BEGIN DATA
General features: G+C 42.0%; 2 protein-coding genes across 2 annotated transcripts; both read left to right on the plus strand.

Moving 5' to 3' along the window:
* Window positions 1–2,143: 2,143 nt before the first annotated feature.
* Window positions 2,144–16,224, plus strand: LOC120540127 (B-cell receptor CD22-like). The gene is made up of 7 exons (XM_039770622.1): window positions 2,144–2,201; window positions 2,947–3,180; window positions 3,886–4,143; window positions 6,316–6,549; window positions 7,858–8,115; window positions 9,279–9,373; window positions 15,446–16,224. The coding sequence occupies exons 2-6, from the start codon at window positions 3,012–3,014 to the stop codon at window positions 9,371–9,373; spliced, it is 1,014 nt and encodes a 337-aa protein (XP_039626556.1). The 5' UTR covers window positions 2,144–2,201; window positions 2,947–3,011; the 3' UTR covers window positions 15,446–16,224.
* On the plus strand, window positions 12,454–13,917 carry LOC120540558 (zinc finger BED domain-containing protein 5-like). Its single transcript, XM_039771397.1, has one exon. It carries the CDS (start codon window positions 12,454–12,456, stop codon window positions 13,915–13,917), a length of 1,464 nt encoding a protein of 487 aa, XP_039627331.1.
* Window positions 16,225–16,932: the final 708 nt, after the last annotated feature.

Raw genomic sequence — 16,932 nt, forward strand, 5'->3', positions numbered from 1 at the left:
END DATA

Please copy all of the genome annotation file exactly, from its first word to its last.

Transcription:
General features: G+C 42.0%; 2 protein-coding genes across 2 annotated transcripts; both read left to right on the plus strand.

Moving 5' to 3' along the window:
* Window positions 1–2,143: 2,143 nt before the first annotated feature.
* Window positions 2,144–16,224, plus strand: LOC120540127 (B-cell receptor CD22-like). The gene is made up of 7 exons (XM_039770622.1): window positions 2,144–2,201; window positions 2,947–3,180; window positions 3,886–4,143; window positions 6,316–6,549; window positions 7,858–8,115; window positions 9,279–9,373; window positions 15,446–16,224. The coding sequence occupies exons 2-6, from the start codon at window positions 3,012–3,014 to the stop codon at window positions 9,371–9,373; spliced, it is 1,014 nt and encodes a 337-aa protein (XP_039626556.1). The 5' UTR covers window positions 2,144–2,201; window positions 2,947–3,011; the 3' UTR covers window positions 15,446–16,224.
* On the plus strand, window positions 12,454–13,917 carry LOC120540558 (zinc finger BED domain-containing protein 5-like). Its single transcript, XM_039771397.1, has one exon. It carries the CDS (start codon window positions 12,454–12,456, stop codon window positions 13,915–13,917), a length of 1,464 nt encoding a protein of 487 aa, XP_039627331.1.
* Window positions 16,225–16,932: the final 708 nt, after the last annotated feature.

Raw genomic sequence — 16,932 nt, forward strand, 5'->3', positions numbered from 1 at the left: